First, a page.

The Pandemic: Human-centric Workforce Model

Designing the Future of Work

With about fifteen million citizens of the United States leaving the workforce, reductions or shortages in talent in the United States are at a decade high.

There's a widening difference in the demand and supply for digital talent in parts of Europe, China, India and the United States. About 14 or more G-20 nations could lose $11.5 trillion worth of cumulative growth in GDP if this widening gap continues. Surely, this is scary. However, it's also intriguing to realize that something drastic could happen to the way we work.

The sudden lifestyle shift created by the pandemic is an obvious example of this. The typical work design experienced a rather sudden shift. However, the advent of COVID-19 has also seen an increase in value for digital talents.

At the same time, it has given leaders in the world of business a special chance to switch from a location-centric model of work centered around the limitations of the industrial era, and to build jobs around a human-centric model focused on the prevailing demands for digital talents to deliver needed business goals.

Human-centric work design focused on flexibility and empathy gives a feeling of being in control to workers and enhances employee enthusiasm and productivity. It also enables companies to be more attentive to the demands of their customers and increases productivity and resistance to processes that could disrupt organizational structure. The benefits also extend to cost reduction in a number of areas, including real estate and travel.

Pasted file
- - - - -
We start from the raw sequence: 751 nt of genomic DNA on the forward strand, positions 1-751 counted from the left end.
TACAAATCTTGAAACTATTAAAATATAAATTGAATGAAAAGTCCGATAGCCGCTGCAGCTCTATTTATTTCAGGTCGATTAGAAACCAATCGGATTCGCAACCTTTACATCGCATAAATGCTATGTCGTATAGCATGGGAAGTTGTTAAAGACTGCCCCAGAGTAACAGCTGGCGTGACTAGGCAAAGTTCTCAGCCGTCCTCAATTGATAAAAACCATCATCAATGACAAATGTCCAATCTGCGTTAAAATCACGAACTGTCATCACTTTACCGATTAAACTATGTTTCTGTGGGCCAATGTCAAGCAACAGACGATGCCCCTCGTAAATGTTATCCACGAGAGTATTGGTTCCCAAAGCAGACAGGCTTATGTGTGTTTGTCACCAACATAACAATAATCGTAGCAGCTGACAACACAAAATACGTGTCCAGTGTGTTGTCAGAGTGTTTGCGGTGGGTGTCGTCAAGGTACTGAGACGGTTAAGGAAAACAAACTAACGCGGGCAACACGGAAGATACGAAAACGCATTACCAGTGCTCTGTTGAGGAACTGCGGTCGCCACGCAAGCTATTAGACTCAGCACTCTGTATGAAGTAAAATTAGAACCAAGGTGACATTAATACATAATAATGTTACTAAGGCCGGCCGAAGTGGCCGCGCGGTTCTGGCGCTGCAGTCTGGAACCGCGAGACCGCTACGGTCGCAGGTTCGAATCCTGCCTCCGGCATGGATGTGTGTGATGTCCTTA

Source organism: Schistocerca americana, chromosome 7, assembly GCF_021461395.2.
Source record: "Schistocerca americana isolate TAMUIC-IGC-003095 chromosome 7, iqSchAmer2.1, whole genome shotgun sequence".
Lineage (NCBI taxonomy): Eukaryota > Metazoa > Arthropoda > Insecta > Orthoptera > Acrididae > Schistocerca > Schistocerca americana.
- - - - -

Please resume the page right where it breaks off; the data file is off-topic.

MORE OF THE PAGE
In fact, the human-centric design can be advantageous to both workers and companies. However, it needs executives to commit to taking advantage of a remote workforce strategy, especially for IT teams. For several businesses, this means correcting the old ideologies or myths surrounding working remotely.

Myths Surrounding Pandemic Remote Work

Let's look at some of the myths surrounding the increased rate of remote work brought about by the pandemic.

1. Myth: Working Remotely Will Soon Become a Thing of the Past

Prior to the pandemic, businesses had their employees work in person in a work design centered around physical locations. During the pandemic, companies quickly decided to have their employees work from home. Still, there are a number of business frontrunners who believe in a traditional worksite, yet the pandemic has shown this not to be the case.

Businesses failing to adjust to this new normal are finding it challenging to survive in a world now driven by the changes brought about by the pandemic.

2. Myth: Working from Home Will Cause Declining Productivity

A larger number of leaders in managerial positions claim the productivity of remote workers are debatable. However, what they are really saying is that they really need their workers to be productive.

In actuality, remote workers thrive on flexibility. Presented data shows radical flexibility, however it's highly dependent on trust, empathy and empowerment.

Post-pandemic: Remote and Hybrid Workforce Models

In reality, reverting to the traditional work design is surely not the way forward as data and time has shown. Companies cannot survive in these challenging periods without flexible workforce models. Organizations need to rethink and come up with strategies that will bring the most return in this pandemic-driven era. A hybrid workforce model is often efficient for some companies as some staff can afford to work from home. The remote workforce model has been adopted by many companies and has been determined to yield equally great results as employees working onsite.

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